NYF: Were you surprised you were drafted by the Mets?

Brinkley: Yes I was because I can't remember ever talking with them before the draft.

NYF: How did you learn that you were taken by the Mets? Were you at home following it on the Internet?

Brinkley: Actually I was out in the field with my college team practicing, getting ready for the Super Regionals. It was my coach that came over and gave me the news.

NYF: How many are in your family?

Brinkley: I have three older brothers and one older sister. I was the baby of the family.

NYF: Did they pick on you a lot?

Brinkley: No, no, they were very protective of me.

NYF: Did your brothers play baseball?

Brinkley: No, they didn't.

NYF: How come they didn't play since your father pushed you so much to play?

Brinkley: That's because I was my Dad's first. The others were from my mom's previous marriage.

NYF: You were born and raised in Illinois. How far back does your family go?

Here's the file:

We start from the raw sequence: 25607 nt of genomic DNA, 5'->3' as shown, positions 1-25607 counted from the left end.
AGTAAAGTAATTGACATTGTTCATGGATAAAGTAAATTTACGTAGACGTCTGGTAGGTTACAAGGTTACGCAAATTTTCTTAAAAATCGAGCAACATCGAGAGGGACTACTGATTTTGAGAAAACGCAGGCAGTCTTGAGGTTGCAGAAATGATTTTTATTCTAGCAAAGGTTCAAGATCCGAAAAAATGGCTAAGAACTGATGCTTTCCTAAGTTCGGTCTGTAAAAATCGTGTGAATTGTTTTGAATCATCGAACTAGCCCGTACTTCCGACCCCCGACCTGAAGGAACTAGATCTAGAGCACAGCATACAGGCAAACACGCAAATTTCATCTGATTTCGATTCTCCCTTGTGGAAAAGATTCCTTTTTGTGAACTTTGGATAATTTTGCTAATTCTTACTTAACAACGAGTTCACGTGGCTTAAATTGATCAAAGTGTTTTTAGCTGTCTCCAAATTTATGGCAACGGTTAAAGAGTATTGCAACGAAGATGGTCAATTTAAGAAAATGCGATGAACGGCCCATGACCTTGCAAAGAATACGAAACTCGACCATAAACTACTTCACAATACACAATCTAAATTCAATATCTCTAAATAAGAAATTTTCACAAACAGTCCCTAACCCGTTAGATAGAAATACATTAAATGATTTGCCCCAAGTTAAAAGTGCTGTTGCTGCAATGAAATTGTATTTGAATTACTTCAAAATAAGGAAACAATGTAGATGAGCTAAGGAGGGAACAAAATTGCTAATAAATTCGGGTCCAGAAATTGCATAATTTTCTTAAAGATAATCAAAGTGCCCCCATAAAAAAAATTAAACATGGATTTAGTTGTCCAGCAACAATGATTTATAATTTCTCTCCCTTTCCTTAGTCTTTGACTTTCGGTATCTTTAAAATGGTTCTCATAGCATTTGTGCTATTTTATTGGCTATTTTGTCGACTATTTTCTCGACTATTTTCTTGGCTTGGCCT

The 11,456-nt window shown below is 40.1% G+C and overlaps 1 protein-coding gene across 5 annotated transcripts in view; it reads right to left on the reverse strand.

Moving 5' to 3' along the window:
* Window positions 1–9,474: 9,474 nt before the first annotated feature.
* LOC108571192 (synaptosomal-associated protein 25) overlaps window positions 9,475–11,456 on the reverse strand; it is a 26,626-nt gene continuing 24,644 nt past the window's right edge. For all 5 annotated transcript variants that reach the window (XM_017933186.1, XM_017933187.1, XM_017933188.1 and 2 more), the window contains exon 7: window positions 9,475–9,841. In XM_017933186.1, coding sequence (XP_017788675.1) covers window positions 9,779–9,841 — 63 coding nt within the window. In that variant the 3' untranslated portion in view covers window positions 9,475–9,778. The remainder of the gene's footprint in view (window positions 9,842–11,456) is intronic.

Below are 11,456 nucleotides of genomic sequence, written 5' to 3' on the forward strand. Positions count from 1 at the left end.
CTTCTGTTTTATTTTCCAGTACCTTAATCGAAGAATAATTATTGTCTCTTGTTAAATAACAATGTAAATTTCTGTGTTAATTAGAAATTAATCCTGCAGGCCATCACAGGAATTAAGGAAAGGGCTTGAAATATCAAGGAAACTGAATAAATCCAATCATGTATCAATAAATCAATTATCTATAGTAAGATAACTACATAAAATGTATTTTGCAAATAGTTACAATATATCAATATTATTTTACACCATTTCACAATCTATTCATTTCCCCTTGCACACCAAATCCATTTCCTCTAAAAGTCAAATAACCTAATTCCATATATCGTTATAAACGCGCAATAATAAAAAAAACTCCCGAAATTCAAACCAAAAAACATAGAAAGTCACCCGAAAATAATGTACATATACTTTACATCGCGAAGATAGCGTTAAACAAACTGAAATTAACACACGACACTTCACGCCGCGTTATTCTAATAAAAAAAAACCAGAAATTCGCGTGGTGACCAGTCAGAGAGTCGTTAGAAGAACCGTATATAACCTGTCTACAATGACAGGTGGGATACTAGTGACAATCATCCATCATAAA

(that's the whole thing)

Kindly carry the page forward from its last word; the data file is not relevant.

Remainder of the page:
Brinkley: My Dad is from Mississippi. My Mom is from the St Louis area.

NYF: What do your parents do for a living?

Brinkley: My Dad is a corrections officer, my Mom works for a hotel.

NYF: A corrections officer. Did he ever take you to his prison?

Brinkley: Yes, and seeing what on in there reinforced that there is no way I'm going to do anything that will get me to end up there. I saw a lot of things.

NYF: What was your major in college?

Brinkley: Computer information science. Programming.

NYF: Do you intend to pursue anything in that area?

Brinkley: I don't think so. I'm already rusty but you never know.

NYF: Thank you for your time and good luck.